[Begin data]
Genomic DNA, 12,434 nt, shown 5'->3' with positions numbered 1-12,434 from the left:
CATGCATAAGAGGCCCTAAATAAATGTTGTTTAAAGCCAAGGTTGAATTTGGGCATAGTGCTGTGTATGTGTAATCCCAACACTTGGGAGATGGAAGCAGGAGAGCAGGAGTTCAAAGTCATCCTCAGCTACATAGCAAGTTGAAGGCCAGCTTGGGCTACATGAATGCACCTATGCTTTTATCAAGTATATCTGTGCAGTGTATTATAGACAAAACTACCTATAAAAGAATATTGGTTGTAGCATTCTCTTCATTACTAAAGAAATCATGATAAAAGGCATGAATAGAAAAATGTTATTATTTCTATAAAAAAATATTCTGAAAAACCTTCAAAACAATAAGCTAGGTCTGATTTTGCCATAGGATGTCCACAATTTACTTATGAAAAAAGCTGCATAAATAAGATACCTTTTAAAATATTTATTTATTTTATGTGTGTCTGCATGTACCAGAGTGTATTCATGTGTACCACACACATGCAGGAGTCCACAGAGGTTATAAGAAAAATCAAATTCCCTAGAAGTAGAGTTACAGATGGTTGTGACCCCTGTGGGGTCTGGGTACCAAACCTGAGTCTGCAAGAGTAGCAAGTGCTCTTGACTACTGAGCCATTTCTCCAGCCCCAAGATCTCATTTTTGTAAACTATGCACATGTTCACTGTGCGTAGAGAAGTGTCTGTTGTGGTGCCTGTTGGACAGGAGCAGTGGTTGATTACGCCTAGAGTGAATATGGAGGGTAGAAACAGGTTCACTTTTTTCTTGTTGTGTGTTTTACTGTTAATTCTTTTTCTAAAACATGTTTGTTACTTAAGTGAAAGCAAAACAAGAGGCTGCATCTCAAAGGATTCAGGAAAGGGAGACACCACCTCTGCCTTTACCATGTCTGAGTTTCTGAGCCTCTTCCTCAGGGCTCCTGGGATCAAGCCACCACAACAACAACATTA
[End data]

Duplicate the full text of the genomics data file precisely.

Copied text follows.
Genomic DNA, 12,434 nt, shown 5'->3' with positions numbered 1-12,434 from the left:
CATGCATAAGAGGCCCTAAATAAATGTTGTTTAAAGCCAAGGTTGAATTTGGGCATAGTGCTGTGTATGTGTAATCCCAACACTTGGGAGATGGAAGCAGGAGAGCAGGAGTTCAAAGTCATCCTCAGCTACATAGCAAGTTGAAGGCCAGCTTGGGCTACATGAATGCACCTATGCTTTTATCAAGTATATCTGTGCAGTGTATTATAGACAAAACTACCTATAAAAGAATATTGGTTGTAGCATTCTCTTCATTACTAAAGAAATCATGATAAAAGGCATGAATAGAAAAATGTTATTATTTCTATAAAAAAATATTCTGAAAAACCTTCAAAACAATAAGCTAGGTCTGATTTTGCCATAGGATGTCCACAATTTACTTATGAAAAAAGCTGCATAAATAAGATACCTTTTAAAATATTTATTTATTTTATGTGTGTCTGCATGTACCAGAGTGTATTCATGTGTACCACACACATGCAGGAGTCCACAGAGGTTATAAGAAAAATCAAATTCCCTAGAAGTAGAGTTACAGATGGTTGTGACCCCTGTGGGGTCTGGGTACCAAACCTGAGTCTGCAAGAGTAGCAAGTGCTCTTGACTACTGAGCCATTTCTCCAGCCCCAAGATCTCATTTTTGTAAACTATGCACATGTTCACTGTGCGTAGAGAAGTGTCTGTTGTGGTGCCTGTTGGACAGGAGCAGTGGTTGATTACGCCTAGAGTGAATATGGAGGGTAGAAACAGGTTCACTTTTTTCTTGTTGTGTGTTTTACTGTTAATTCTTTTTCTAAAACATGTTTGTTACTTAAGTGAAAGCAAAACAAGAGGCTGCATCTCAAAGGATTCAGGAAAGGGAGACACCACCTCTGCCTTTACCATGTCTGAGTTTCTGAGCCTCTTCCTCAGGGCTCCTGGGATCAAGCCACCACAACAACAACATTA